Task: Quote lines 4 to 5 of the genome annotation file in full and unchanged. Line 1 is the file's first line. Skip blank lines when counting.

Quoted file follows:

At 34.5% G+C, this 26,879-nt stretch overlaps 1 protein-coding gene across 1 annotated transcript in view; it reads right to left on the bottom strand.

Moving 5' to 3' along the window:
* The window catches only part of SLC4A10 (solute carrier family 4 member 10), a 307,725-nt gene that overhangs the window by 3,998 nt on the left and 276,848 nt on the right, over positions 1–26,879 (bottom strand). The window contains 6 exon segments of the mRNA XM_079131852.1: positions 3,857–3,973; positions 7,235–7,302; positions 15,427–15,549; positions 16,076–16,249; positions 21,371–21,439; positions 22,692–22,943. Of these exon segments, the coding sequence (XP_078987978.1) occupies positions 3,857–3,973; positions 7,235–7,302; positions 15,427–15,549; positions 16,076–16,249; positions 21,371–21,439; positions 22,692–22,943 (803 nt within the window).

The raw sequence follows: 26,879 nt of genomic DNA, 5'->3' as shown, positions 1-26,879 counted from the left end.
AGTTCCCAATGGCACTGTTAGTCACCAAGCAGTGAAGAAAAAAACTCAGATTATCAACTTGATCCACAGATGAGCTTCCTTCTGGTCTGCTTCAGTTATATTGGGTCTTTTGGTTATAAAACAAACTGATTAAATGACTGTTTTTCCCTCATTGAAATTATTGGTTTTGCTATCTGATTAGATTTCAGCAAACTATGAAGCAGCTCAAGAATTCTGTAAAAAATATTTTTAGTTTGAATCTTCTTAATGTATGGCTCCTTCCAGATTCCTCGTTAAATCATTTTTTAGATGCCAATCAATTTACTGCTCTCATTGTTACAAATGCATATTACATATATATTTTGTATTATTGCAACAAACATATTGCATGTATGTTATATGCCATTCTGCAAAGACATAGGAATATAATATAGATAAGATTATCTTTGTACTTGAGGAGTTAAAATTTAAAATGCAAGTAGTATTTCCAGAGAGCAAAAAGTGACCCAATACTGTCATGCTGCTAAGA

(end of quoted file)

The raw sequence follows: 26,879 nt of genomic DNA, 5'->3' as shown, positions 1-26,879 counted from the left end.
AGTTCCCAATGGCACTGTTAGTCACCAAGCAGTGAAGAAAAAAACTCAGATTATCAACTTGATCCACAGATGAGCTTCCTTCTGGTCTGCTTCAGTTATATTGGGTCTTTTGGTTATAAAACAAACTGATTAAATGACTGTTTTTCCCTCATTGAAATTATTGGTTTTGCTATCTGATTAGATTTCAGCAAACTATGAAGCAGCTCAAGAATTCTGTAAAAAATATTTTTAGTTTGAATCTTCTTAATGTATGGCTCCTTCCAGATTCCTCGTTAAATCATTTTTTAGATGCCAATCAATTTACTGCTCTCATTGTTACAAATGCATATTACATATATATTTTGTATTATTGCAACAAACATATTGCATGTATGTTATATGCCATTCTGCAAAGACATAGGAATATAATATAGATAAGATTATCTTTGTACTTGAGGAGTTAAAATTTAAAATGCAAGTAGTATTTCCAGAGAGCAAAAAGTGACCCAATACTGTCATGCTGCTAAGA